The Liberal Landslide

I’ve been thinking about this whole Goforth thing and about what I want out of situations like that.  Now, I’m a white person, so take that as a huge caveat.  But I don’t want someone like Goforth to lose her job.  I want her to get why what she did was wrong and for her to change.

I don’t think Black is a “worst person in the world” candidate because she didn’t fire Goforth, either.

I don’t know.  This is hard for me to talk about because I feel like I’m not getting out exactly what I mean.  I just know that when I saw the tidal wave that came after Brittney and how there wasn’t any way to stop it and there wasn’t any way to speak against it and make your voice heard, it made me very wary of that kind of liberal landsliding, where a few tiny stones start moving at the top and before you know it, the whole side of the mountain is coming down on someone.

And you wonder–if a person just needed a rock upside the head (metaphorically), is the whole mountain necessary?  Or even appropriate?

I don’t know.  And I say that as a person just as likely as the next person to wonder if the media is going to pick up on something.

And I’d like to think that there’s a useful distinction between pointing out a problem & getting it dealt with and everyone piling on in order to prove… what?  I don’t know exactly.

I just feel like, though, that there’s got to be a difference between yelling “fire” in order to get everyone to come running to help put it out and yelling “monster” and handing everyone pitchforks and torches.

But I don’t know that I’m always clear about what that difference is.

Fat Gals in Love

So, I had heard about this show on Fox, the name of which, mercifully, I cannot remember, about fat women looking for love, but I had put it out of my mind.

Last night I saw a commercial for it. And it was so surreal that I almost expected it to be a fake commercial, like the commercial where the newlyweds live in a very tiny house.

Now, if you read any of the fat-acceptance blogs, you’ll know that they have this very reasonable and right idea that it’s not really helpful or appropriate to be all “but you’re not fat” as if there is something wrong with being fat and, whew, you might have thought it was wrong with you, but you have dodged the bullet.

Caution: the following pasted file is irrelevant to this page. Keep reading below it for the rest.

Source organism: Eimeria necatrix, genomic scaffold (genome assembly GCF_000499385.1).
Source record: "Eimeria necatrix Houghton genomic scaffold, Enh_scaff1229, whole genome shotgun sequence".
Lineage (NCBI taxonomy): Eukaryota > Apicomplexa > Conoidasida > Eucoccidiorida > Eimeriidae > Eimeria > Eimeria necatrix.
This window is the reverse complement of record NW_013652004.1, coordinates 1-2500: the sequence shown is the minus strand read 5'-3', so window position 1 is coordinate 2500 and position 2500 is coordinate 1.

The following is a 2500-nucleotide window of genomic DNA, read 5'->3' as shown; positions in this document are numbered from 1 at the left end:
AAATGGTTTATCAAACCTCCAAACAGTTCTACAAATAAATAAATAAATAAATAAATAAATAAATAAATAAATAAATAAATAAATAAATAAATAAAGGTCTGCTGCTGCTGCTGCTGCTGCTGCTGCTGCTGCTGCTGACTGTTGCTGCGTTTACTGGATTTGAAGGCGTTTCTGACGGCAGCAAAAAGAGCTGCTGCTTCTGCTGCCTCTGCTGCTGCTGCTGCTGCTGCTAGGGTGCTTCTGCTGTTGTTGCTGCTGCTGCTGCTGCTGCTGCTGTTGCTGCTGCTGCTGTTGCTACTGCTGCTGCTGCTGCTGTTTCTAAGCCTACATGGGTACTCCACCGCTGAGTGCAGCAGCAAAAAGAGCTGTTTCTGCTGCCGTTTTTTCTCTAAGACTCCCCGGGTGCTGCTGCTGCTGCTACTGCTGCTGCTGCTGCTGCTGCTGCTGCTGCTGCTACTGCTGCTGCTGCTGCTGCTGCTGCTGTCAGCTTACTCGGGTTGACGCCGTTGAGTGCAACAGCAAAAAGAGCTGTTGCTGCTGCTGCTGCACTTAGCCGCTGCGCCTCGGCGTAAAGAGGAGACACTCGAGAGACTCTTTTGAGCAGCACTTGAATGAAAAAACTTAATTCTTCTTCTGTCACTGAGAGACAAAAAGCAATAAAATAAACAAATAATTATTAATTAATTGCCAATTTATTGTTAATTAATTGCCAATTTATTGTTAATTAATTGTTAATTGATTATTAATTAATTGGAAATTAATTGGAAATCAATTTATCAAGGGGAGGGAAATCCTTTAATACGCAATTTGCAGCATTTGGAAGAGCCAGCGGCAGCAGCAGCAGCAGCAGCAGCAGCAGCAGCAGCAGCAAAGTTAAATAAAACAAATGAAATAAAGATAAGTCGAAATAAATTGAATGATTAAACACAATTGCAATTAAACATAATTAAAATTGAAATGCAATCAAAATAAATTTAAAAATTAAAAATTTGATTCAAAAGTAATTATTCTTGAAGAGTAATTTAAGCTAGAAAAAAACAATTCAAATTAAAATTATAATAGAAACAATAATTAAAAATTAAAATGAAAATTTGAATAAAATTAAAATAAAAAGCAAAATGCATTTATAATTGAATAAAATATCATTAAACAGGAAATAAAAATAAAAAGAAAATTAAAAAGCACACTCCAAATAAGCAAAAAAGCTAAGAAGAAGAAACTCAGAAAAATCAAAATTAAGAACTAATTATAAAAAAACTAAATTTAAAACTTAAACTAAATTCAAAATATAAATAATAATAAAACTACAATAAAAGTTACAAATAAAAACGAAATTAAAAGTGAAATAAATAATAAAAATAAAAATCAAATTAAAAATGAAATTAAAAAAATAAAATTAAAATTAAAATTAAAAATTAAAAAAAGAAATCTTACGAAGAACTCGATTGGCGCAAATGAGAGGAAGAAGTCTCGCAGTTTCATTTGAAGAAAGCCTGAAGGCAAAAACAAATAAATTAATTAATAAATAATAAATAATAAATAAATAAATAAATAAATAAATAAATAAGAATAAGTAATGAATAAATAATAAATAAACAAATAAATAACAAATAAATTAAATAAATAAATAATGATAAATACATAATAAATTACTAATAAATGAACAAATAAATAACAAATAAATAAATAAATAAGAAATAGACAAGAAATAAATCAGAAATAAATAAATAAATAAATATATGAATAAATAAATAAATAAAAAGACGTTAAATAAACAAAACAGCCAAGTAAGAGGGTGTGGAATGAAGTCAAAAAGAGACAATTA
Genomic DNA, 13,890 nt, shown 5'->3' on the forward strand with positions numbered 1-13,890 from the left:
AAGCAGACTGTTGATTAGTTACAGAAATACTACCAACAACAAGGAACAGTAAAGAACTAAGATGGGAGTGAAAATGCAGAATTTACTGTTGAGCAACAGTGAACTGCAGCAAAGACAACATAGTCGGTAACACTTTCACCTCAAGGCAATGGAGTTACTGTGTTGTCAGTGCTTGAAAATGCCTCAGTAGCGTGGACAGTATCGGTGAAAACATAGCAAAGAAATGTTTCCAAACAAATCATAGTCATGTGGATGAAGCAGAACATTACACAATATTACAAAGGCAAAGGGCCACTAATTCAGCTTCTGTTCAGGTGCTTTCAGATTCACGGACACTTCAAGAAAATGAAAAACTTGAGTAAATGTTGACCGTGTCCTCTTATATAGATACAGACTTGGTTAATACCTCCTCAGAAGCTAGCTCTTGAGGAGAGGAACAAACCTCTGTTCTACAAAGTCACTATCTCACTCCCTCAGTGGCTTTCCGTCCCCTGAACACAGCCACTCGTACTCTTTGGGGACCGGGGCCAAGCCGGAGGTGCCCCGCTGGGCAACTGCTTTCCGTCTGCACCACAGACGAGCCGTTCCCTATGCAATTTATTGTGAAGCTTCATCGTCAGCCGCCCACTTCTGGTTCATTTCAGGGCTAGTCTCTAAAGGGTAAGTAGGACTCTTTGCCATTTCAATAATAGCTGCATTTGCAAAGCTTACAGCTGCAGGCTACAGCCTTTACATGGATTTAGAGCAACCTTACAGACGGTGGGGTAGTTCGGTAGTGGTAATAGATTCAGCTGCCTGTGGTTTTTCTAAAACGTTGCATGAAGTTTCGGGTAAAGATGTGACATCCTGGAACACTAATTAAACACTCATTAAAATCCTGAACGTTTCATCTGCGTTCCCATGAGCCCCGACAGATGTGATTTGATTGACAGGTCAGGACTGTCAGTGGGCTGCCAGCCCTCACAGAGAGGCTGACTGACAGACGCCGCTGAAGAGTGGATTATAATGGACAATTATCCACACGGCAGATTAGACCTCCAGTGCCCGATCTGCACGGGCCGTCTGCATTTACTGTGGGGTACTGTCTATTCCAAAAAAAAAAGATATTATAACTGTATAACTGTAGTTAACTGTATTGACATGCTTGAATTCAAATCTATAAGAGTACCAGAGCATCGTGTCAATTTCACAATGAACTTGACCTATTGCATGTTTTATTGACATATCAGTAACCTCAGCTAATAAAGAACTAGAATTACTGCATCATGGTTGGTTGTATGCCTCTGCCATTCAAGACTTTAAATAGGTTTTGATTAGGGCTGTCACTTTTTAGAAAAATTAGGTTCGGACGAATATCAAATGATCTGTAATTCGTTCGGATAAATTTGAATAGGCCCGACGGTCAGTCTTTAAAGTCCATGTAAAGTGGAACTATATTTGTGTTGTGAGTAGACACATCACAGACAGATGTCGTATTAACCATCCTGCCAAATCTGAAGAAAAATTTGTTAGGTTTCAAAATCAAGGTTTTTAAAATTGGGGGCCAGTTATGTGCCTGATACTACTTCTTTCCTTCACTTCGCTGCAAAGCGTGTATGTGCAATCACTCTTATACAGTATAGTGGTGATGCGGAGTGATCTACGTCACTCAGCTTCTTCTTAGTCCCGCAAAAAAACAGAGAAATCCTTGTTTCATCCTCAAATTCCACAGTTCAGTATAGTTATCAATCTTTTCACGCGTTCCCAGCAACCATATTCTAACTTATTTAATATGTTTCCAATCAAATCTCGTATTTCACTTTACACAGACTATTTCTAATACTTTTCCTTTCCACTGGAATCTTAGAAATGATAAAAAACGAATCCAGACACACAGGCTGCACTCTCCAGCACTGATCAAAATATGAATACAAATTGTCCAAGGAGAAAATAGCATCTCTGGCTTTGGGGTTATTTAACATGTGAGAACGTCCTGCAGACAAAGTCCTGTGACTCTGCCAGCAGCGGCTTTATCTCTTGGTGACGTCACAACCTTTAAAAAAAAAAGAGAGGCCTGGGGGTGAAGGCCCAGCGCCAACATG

But I have to take a minute here to not follow this wise guideline to say that watching that commercial was so jarring because they put a woman on and she says about how she’s terrified she’s not going to find love and then they put someone else on who’s going on about how her sister could be so beautiful if only she lost weight.

And I can’t tell the two women apart.  One of them is supposed to be fat and unloveable and the other is supposed to be skinny and hoping that her fat sister can join her in the promised land of thin, and to me, they look pretty much the same.  It’s not like we’re talking one girl weighs 130 and the other weighs 260.  We’re talking one girl looks to weigh 130 and the other looks to weigh 180.

Neither women is particularly fat.

So, there’s this surreal kind of dissonance where you’re looking at the “fat” woman trying to figure out what makes her fat.

And it’s that action I find so fascinating.  I mean, think about this for a minute.  If I tell you, as a descriptor, that I am fat, and you see a picture of me, you will see instantly that I am indeed fat, that fat is an accurate description of my body and, if you decide to argue that I am NOT fat, we’re getting into the territory where you think that fat isn’t just a neutral description but a moral one–that since I am not smelly (most of the time) and dirty and lazy (though I am) and all those negative things we put on fat people, I am therefore somehow fat, but not fat.

And I think that’s easy enough to understand–what it means to insist that fat folks are not fat (or its charming friend, “not that fat”).

But it’s the moment we have just witnessed that shows, I think, why fat-loathing in our culture is a feminist issue.  Because the moment we’ve just witnessed is exactly the kind of moment in which this idea that women’s bodies are up for public scrutiny gets embedded in the culture.

Someone with some kind of authority (even if it’s just the authority that comes with having the ability to get on TV) says, “This woman is fat” and you look at her and she doesn’t look fat.  This causes a little moment of uncomfortable dissonance.  You could say, “Well, this authority figure is full of shit.” but that’s hard.  Instead, I think the natural impulse is to thinks “She doesn’t look fat to me, what am I missing?”

And just like that, this idea that you have to scrutinize her body takes hold.  And why do you have to scrutinize and pass judgement on her body?  What’s the compulsion?

To resolve your own discomfort.

That’s a pretty powerful thing.

I have to say, though, that I wonder between this and the whole “Diets Don’t Work” campaign of Weight Watchers, if we’re not seeing the kind of squawking that lets you know that this idea that you should be as healthy and active as you can be instead of pissing your time and money away on dieting is making some real inroads.

WTF, Obama?

When my parents where here my dad was all “The second I realized I recognized almost every name going into his cabinet, I knew it was going to be business as usual.”

And I don’t think that it’s been exactly business as usual, but I’ve got to tell you, I am at a loss as to how to understand his missteps when it comes to gays.

Even if I accepted the reasoning that the administration has to vigorously defend the laws of this country, I refuse to accept that a vigorous defense entails invoking ancient and hurtful stereotypes.  If you can’t defend a law without resorting to the incest argument, then maybe it’s time to get with Congress and change the law.